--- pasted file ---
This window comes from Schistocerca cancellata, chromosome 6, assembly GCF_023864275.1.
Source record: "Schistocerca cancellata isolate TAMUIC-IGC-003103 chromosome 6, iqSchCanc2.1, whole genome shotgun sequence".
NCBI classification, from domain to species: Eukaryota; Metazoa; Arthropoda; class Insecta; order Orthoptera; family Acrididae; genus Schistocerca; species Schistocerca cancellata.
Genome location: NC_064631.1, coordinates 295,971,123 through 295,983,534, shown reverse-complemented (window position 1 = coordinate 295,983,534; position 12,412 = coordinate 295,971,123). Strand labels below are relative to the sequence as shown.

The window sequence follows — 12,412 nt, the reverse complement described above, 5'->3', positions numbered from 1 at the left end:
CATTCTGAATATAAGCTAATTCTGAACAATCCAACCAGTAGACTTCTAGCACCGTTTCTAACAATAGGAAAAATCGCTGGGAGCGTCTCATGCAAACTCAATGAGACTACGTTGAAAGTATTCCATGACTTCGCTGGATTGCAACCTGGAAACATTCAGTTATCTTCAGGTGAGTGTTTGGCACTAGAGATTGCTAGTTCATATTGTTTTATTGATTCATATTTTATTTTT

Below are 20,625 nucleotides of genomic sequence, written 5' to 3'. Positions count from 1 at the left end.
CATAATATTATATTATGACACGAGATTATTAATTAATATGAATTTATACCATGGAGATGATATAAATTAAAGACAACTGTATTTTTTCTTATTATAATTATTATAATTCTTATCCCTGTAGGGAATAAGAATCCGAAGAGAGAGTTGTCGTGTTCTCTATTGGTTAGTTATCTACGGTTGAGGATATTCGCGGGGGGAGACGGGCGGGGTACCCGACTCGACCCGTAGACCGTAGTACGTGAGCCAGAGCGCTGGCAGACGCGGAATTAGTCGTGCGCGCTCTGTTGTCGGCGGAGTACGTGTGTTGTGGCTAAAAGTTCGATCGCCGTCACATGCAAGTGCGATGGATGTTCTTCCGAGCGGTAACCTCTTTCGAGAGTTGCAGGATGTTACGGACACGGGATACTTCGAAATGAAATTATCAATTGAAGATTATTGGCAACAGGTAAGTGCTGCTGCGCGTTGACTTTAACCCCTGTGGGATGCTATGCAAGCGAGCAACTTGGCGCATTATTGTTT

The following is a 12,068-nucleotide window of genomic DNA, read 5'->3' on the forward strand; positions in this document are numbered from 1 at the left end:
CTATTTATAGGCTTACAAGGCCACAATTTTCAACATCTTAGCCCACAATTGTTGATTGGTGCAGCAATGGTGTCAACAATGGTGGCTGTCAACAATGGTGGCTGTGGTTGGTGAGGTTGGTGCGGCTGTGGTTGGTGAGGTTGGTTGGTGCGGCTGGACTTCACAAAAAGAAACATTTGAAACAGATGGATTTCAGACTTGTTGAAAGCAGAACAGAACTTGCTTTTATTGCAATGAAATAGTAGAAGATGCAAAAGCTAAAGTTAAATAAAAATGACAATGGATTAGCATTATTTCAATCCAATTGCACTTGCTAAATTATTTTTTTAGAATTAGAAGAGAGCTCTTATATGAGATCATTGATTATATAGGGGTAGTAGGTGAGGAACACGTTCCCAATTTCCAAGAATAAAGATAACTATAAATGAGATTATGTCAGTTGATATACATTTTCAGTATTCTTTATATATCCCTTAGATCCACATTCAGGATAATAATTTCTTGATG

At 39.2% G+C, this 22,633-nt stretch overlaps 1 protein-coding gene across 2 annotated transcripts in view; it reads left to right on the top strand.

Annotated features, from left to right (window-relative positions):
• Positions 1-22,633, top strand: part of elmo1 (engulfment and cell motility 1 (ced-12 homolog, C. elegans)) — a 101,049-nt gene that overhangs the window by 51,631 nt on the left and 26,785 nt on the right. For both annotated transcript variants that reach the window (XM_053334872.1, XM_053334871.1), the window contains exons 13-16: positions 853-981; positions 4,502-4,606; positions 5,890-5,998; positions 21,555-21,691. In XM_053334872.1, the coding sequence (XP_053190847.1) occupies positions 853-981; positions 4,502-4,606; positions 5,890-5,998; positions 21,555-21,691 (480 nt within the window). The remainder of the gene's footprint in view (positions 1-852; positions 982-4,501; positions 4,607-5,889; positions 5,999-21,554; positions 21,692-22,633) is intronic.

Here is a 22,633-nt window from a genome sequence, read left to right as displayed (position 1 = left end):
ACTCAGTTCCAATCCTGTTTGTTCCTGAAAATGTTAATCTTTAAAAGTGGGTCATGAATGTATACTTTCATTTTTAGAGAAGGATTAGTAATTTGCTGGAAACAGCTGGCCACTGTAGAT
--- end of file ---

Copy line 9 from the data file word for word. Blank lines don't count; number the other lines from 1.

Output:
The following is a 12,068-nucleotide window of genomic DNA, read 5'->3' on the forward strand; positions in this document are numbered from 1 at the left end: